To accelerate access to the product, Embrace has split their mission into two entities. The non-profit Embrace owns the IP, donates product to the world's neediest populations, as well as provides training and education in maternal care. The for-profit social enterprise Embrace Innovations licenses the IP, pays for continued R&D and manufacturing, and sells product to paying entities like governments and hospital systems. In this way, Embrace hopes to expand quickly while still remaining financially viable.

Could Embrace Warmers Disrupt NICUs / Incubators in the U.S.?

Neonatal Intensive Care Units (NICUs) are expensive to build and maintain, so hospitals typically place infants weighing below 2,500 grams in the NICU incubators not only to be on the safe side, but also to cover their expenses and generate additional profits. The potential overuse of NICUs in the U.S. is further highlighted by a study from Intermountain Healthcare's insurance arm, Select Health, which found that electively induced infants were 2-3x more likely to be placed in intensive care on average. This finding helped to curb their OBGYNs' widespread acceptance of casual elective induction, and by modifying their evidence-based guidelines for child birth, Intermountain has reduced this expensive practice. But this story is not typical among U.S. hospitals: Intermountain is one of the few truly integrated providers in the U.S., which gives them the means, will, and power to enforce obviously beneficial efficiency gains.

The gains might go further. For instance, the Embrace Warmer is indicated for use with infants weighing between 1,500 and 2,500 grams. While premature babies' weight can be as little as 500 grams, 95% of them weigh more than 1,500 grams, and do not necessarily require the 'golden standard' treatment available in hospital NICUs to survive and be healthy. What kind of savings could the U.S. realize if premature infants weighing between 1,500 and 2,500 grams without additional complications were wrapped in an Embrace Warmer and delivered to their mother's bedside rather than placed in a NICU incubator? One recent Business Insider article entitled Prematurity Rates Are Too High - And Children's Hospitals Are Cashing In calculates average hospital stay costs for premature babies at $275,000 higher than for the average non-premature infant. There are 500,000 premature babies born per year in the U.S., apropos a proportion that has grown markedly in recent decades. Assuming that just 50% of these babies could be given a $300 Embrace Warmer instead of spending time in the NICU, the U.S. would save nearly $7 billion per year.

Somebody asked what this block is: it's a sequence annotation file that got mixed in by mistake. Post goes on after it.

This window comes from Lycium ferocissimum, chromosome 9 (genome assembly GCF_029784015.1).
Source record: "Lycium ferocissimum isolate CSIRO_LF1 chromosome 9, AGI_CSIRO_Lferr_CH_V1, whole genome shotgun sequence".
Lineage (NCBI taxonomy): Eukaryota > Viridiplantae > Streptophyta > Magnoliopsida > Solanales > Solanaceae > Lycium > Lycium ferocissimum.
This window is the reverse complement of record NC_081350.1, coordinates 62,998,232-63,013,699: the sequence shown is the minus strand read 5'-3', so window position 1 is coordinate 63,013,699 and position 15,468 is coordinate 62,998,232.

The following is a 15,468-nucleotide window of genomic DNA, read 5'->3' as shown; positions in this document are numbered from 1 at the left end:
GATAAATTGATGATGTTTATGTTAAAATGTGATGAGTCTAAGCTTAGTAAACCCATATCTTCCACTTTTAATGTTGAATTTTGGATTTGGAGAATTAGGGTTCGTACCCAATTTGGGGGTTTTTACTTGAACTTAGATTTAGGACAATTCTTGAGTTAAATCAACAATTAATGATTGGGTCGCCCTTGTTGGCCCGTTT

The Embrace Warmer is manufactured to the highest standards of quality, and the product has received the CE Mark, indicating the possibility of FDA clearance in the U.S.. In fact, Embrace Innovations is already planning a U.S. launch of a direct-to-consumer product called the Little Lotus Baby. The product is a high-tech blanket containing sensors enabling temperature control and likely some degree remote monitoring. The company has not yet released details, but the launch is scheduled for April 15th, 2015.

Jane Chen has stated that revenues from this product ". . . will go towards subsidizing our work in developing countries," which is an echo of the successful Tom's Shoes strategy. I hope it works, but an even more successful way to make money may be in disrupting the $15 billion U.S. NICU market with a souped-up version of the Embrace Warmer.

Question For Discussion:
  • Could a 'smart' version of the Embrace Warmer disrupt traditional incubators in the U.S.?